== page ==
Monday, August 21, 2017

Looking at Some Micro Caps and Oddballs

Annual report season is over, and after reviewing 100+ micro caps and Oddball-type companies, there was not much that was cheap. Small banks are trading at ridiculous premiums (~1.2-1.5x) to book value.

If I started a hedge fund that was going to short T-bills and buy 10 year bonds with max leverage, would you be willing to invest a dollar and only have 66 cents of your capital working for you? That's what you're doing if you're buying (at >1x BV) one of the crappy small banks that's a levered bond fund in drag.

However, there were a handful of things that I wanted to sleuth more, three of which are mentioned below. Hardly anyone comes to CBS anymore (since the world is post-investing and there's nothing to talk about), but for those loyal old readers on RSS and such we can ponder whether these might be interesting.

SouthFirst Bancshares, Inc. (SZBI)

  • One of the smallest banks out there. They have $7.8 million in stockholder's equity, but a lot of that is expensive preferred stock. (Rate is 9%, don't know why they haven't refinanced.) The common equity is $4.9 million. Market cap is only $3.5 million with the stock at $5.00. (P/B is 71%.)
  • Officers and directors only own 5% per the proxy. For some reason, the CEO only owns 100 shares. Two other people are listed as owning 10.1% and 24.4% for a total of 35.5%. Based on the language of the proxy and by Googling them, I read them as being bank investors, not affiliated with the company. If so, they might rationally support a sale. It's not clear who else owns - possibly some retired execs?
  • The bank had been under OCC consent order and FRB agreements [pdf], but those were terminated last year. There are $1.7 million of net foreclosed assets. These need to be worth their carrying values or the book value starts to melt and the P/B discount evaporates.
  • The bank is not overcapitalized, so a buyback would not be a play here. Rather, a sale is more rational since this bank is probably too small to be economic. Interestingly, "effective as of January 25, 2017, SF entered into an Executive Change in Control Agreement" with execs which provide that the CEO will receive a severance of $225k and three other execs will receive 100% of their base pay if the bank is sold and they are fired.
  • Basically, it's interesting that they just adopted this bonus agreement, the stock trades at $5 and the book value (common) per share is $7.  
Hanover Foods Corp. (HNFSA)
  • Nate has written about this four times, and so have others (1,2,3,4,CoBF, etc). The company has been in business in PA for a long time selling frozen and canned vegetables. 
  • It's profitable and a net current asset play, one of the only ones out there anymore. They have a complicated share structure but the market cap implied by the nonvoting A share price seems to be ~$70 million. There is $223 million in common shareholder equity and $115 million in net current assets (P/B 31% and P/NCAs 61%).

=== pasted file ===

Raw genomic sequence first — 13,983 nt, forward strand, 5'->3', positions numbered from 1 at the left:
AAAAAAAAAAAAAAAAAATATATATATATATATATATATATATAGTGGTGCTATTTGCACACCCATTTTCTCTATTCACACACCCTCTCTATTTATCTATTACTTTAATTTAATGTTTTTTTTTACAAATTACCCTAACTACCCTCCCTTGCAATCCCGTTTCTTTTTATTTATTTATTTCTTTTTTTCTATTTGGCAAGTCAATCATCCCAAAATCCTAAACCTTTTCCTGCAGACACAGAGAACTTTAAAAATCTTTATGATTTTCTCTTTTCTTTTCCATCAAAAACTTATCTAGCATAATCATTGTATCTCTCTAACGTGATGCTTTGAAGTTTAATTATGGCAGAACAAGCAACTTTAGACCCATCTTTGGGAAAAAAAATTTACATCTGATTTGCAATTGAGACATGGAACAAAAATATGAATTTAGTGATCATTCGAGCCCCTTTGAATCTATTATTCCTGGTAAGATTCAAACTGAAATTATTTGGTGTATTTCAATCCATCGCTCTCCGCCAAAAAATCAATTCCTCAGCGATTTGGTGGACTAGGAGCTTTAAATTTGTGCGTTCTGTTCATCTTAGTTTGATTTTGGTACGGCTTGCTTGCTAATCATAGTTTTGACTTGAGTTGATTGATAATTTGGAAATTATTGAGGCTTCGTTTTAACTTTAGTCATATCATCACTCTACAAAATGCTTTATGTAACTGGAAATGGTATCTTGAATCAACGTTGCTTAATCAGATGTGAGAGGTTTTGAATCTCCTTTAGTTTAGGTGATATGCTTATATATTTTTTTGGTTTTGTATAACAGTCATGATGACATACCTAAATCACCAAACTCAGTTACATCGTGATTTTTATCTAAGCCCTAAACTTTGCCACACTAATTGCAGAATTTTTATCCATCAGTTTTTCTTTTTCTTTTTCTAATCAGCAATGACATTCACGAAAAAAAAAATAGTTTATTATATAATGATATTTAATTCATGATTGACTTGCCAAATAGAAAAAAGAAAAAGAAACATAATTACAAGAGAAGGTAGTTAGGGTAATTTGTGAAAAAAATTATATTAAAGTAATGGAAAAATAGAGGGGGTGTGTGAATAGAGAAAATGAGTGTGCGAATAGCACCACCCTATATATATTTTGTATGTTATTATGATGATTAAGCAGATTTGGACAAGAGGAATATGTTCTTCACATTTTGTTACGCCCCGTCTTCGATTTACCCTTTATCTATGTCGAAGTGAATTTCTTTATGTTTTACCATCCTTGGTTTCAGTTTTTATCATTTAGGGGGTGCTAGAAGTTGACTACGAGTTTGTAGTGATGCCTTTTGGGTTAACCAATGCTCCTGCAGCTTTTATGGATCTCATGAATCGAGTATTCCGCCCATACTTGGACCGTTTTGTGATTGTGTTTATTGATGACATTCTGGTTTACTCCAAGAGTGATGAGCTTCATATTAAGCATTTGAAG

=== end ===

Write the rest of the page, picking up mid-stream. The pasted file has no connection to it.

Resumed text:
• Net income to common over past four years averaged $8.2 million a year, for a P/E of 8.5. Meanwhile, the FCF averaged $7.3 million. So, the return on equity is quite low (sub 4%) but the earnings yield seems respectable. Also, of course, if just the current assets were worth their carrying values than theoretically the company could liquidate and shares would be worth 64% more plus whatever the PP&E is worth. (They carry over $100 million of inventory, but that's only about ~90 days.)
  • Everyone who has looked at this comes away with the opinion that management is the reason it's cheap. They are dark and it's tough to get information out of them as a shareholder. And, unfortunately, they've been sued before (huge 2nd generation family feud) and the current management won.
  • Nobody on the outside knows who owns it. I have not seen a proxy statement or notice of annual meeting. (I wonder if they even hold one?) 
Community Savings Bancorp Inc (CCSB)
  • Small bank in SE Ohio near the WV border. This one demutualized and went public last year. The IPO price that they chose was just below 60% of book value. 
  • They have published neither a 2016 annual report nor Q2 2017 financials. As of Mar 31, 2017, the book value per share (adjusted for a planned withdrawal from a DB plan) was $17.63 per share, which would make the current ask price 78% of book value.
  • The adjusted book value is less than $8 million and total assets are $55 million. This is another bank that is sub-scale and in fact they are losing a little bit of money. A sale would be good but my understanding is that (as a demutualizeation) they will have to wait until their three year anniversary to sell, which would be Jan 2020.
  • If they earn nothing on equity between now and then (2.5 years) and sell for 1.0x BV, then the IRR on buying now would be 10.5%. Not bad!
Currently noodling on and sleuthing these and some others. Do your own homework.

3 comments:

stephen ashley said...

continue reading this,,penny stock education

Anonymous said...

"Hardly anyone comes to CBS anymore" and hardly anyone updates it regularly. The Law of Blogging states that audience size is directly proportional to quantity and frequency of published output.

You've sold us short on your many book reviews you've read but not consummated, no doubt!

ADL said...

For its (relative) liquidity and modestly improving profile, I like ASRV at around 85% of tangible book (under 75% of book). It's moderately profitable, pays a small dividend, has been buying back a few shares. 1st Summit, in their market, is higher-margin and trades at a "normal" premium to book; ASRV would be low-hanging fruit for an empire builder.